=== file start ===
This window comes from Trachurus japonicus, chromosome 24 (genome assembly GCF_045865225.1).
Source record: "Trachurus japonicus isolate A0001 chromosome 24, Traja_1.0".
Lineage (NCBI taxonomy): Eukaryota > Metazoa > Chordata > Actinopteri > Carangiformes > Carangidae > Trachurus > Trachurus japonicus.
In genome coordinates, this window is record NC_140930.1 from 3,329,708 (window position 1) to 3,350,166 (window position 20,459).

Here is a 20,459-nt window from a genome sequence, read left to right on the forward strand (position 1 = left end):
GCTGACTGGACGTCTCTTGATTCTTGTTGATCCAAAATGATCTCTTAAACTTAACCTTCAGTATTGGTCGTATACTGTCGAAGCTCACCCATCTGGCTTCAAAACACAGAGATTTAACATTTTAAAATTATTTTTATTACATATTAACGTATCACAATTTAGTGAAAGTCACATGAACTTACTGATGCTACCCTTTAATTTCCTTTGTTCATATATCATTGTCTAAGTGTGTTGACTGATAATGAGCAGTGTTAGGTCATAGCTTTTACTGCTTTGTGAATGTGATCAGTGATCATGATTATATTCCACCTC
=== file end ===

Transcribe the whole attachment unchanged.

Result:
This window comes from Trachurus japonicus, chromosome 24 (genome assembly GCF_045865225.1).
Source record: "Trachurus japonicus isolate A0001 chromosome 24, Traja_1.0".
Lineage (NCBI taxonomy): Eukaryota > Metazoa > Chordata > Actinopteri > Carangiformes > Carangidae > Trachurus > Trachurus japonicus.
In genome coordinates, this window is record NC_140930.1 from 3,329,708 (window position 1) to 3,350,166 (window position 20,459).

Here is a 20,459-nt window from a genome sequence, read left to right on the forward strand (position 1 = left end):
GCTGACTGGACGTCTCTTGATTCTTGTTGATCCAAAATGATCTCTTAAACTTAACCTTCAGTATTGGTCGTATACTGTCGAAGCTCACCCATCTGGCTTCAAAACACAGAGATTTAACATTTTAAAATTATTTTTATTACATATTAACGTATCACAATTTAGTGAAAGTCACATGAACTTACTGATGCTACCCTTTAATTTCCTTTGTTCATATATCATTGTCTAAGTGTGTTGACTGATAATGAGCAGTGTTAGGTCATAGCTTTTACTGCTTTGTGAATGTGATCAGTGATCATGATTATATTCCACCTC